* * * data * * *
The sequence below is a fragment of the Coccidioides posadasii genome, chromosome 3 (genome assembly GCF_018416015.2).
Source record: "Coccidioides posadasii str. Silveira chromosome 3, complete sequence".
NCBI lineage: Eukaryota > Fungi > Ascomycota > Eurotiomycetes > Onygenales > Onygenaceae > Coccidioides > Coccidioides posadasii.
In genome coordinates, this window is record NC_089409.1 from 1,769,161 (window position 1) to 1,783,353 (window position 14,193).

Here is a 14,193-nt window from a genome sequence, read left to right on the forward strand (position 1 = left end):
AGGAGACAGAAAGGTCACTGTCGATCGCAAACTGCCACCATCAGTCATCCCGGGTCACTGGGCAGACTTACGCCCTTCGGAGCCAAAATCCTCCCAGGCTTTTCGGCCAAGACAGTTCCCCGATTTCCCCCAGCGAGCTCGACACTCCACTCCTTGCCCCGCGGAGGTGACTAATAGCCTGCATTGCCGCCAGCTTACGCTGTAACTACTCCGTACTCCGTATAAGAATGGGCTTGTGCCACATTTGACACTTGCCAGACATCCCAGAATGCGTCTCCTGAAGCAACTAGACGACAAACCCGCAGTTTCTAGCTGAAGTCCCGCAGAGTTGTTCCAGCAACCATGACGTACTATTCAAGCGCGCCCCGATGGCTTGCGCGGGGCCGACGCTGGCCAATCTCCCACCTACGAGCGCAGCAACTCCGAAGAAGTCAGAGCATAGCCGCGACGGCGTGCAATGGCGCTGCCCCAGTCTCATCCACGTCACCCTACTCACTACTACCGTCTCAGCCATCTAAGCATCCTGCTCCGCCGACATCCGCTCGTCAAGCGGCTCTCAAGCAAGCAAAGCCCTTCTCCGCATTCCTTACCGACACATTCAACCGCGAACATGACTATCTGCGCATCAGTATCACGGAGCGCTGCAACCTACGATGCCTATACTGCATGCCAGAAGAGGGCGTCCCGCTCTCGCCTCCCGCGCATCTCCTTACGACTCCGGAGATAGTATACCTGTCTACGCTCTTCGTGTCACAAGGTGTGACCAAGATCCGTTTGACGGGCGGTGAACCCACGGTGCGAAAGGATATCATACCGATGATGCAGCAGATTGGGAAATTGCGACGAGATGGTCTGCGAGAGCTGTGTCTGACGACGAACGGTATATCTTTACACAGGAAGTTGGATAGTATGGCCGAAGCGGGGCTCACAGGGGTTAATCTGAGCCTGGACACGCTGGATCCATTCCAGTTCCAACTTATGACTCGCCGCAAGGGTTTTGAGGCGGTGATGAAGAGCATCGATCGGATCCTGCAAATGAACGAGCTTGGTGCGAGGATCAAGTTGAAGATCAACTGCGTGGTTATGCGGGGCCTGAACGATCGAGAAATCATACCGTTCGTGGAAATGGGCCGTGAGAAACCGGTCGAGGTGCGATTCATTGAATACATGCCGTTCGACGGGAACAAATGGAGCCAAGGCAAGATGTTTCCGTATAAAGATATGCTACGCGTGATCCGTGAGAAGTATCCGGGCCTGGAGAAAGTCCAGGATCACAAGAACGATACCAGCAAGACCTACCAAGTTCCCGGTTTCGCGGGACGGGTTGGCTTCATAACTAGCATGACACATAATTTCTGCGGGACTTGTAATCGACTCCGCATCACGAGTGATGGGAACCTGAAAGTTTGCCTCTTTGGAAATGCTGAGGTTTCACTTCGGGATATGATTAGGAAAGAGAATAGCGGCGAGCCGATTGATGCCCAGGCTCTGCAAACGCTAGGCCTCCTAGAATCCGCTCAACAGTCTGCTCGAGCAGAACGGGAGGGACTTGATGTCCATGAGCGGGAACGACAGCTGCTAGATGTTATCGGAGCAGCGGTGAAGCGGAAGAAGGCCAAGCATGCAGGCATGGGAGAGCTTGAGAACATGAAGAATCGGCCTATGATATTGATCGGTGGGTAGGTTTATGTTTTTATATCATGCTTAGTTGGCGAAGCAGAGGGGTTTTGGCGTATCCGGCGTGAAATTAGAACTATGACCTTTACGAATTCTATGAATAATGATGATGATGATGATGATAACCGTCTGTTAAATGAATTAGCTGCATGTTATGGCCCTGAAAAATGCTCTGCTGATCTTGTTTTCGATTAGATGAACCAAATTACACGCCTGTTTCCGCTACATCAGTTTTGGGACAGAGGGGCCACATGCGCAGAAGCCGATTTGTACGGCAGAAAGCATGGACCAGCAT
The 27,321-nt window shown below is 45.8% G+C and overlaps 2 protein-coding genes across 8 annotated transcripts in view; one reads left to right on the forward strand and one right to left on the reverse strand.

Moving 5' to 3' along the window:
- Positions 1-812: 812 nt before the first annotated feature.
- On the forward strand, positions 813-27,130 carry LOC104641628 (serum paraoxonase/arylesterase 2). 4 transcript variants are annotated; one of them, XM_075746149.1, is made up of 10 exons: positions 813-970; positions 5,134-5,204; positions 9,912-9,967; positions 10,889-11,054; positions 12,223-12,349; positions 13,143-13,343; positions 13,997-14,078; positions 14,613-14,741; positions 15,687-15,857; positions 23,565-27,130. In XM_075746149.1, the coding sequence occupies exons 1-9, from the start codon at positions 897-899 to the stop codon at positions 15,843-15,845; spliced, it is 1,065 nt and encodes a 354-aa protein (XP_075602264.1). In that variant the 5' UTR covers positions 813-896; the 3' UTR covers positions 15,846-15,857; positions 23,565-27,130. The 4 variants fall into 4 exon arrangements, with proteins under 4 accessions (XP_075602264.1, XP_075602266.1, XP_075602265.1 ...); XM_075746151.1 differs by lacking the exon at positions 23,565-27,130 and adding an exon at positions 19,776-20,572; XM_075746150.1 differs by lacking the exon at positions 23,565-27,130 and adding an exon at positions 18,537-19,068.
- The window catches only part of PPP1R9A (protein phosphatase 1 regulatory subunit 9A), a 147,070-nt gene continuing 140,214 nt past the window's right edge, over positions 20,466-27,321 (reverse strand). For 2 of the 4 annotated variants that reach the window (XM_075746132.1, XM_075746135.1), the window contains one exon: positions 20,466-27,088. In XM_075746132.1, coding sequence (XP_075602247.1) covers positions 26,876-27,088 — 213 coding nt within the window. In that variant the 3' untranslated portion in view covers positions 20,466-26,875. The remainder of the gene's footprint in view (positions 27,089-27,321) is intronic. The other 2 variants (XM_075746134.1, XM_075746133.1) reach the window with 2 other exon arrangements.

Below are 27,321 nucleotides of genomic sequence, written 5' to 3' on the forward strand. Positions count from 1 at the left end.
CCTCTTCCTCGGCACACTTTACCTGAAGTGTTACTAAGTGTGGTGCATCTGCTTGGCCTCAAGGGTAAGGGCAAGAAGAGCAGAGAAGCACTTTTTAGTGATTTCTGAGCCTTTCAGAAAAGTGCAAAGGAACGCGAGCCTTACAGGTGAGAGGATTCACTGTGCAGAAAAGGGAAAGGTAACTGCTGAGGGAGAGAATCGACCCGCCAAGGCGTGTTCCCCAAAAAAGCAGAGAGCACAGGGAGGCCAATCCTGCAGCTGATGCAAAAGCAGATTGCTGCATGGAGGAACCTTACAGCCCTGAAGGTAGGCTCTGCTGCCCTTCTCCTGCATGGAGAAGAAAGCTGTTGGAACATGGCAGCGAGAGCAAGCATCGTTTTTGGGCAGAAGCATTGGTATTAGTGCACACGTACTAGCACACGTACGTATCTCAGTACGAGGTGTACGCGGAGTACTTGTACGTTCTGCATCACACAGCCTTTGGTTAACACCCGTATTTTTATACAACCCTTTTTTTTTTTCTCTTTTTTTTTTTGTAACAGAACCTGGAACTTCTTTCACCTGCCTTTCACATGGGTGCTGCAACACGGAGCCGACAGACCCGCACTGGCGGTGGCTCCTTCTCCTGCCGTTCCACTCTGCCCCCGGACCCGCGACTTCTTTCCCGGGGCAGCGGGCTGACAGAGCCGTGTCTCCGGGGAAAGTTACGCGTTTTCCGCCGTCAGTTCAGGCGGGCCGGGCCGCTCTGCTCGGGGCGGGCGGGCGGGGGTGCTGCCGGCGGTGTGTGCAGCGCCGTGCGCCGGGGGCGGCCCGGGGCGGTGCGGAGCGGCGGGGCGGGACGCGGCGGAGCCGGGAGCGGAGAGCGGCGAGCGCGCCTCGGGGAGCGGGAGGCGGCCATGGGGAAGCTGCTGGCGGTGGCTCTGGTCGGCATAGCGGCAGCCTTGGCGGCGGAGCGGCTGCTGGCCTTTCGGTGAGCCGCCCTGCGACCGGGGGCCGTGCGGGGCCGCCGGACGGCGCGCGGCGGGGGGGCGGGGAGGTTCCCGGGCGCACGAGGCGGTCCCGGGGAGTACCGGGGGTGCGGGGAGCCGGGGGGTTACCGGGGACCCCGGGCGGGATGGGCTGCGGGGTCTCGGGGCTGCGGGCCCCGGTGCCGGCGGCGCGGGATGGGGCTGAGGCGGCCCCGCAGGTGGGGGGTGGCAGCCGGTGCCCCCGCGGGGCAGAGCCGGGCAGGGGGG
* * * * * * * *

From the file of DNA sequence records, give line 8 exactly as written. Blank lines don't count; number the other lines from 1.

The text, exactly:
Moving 5' to 3' along the window: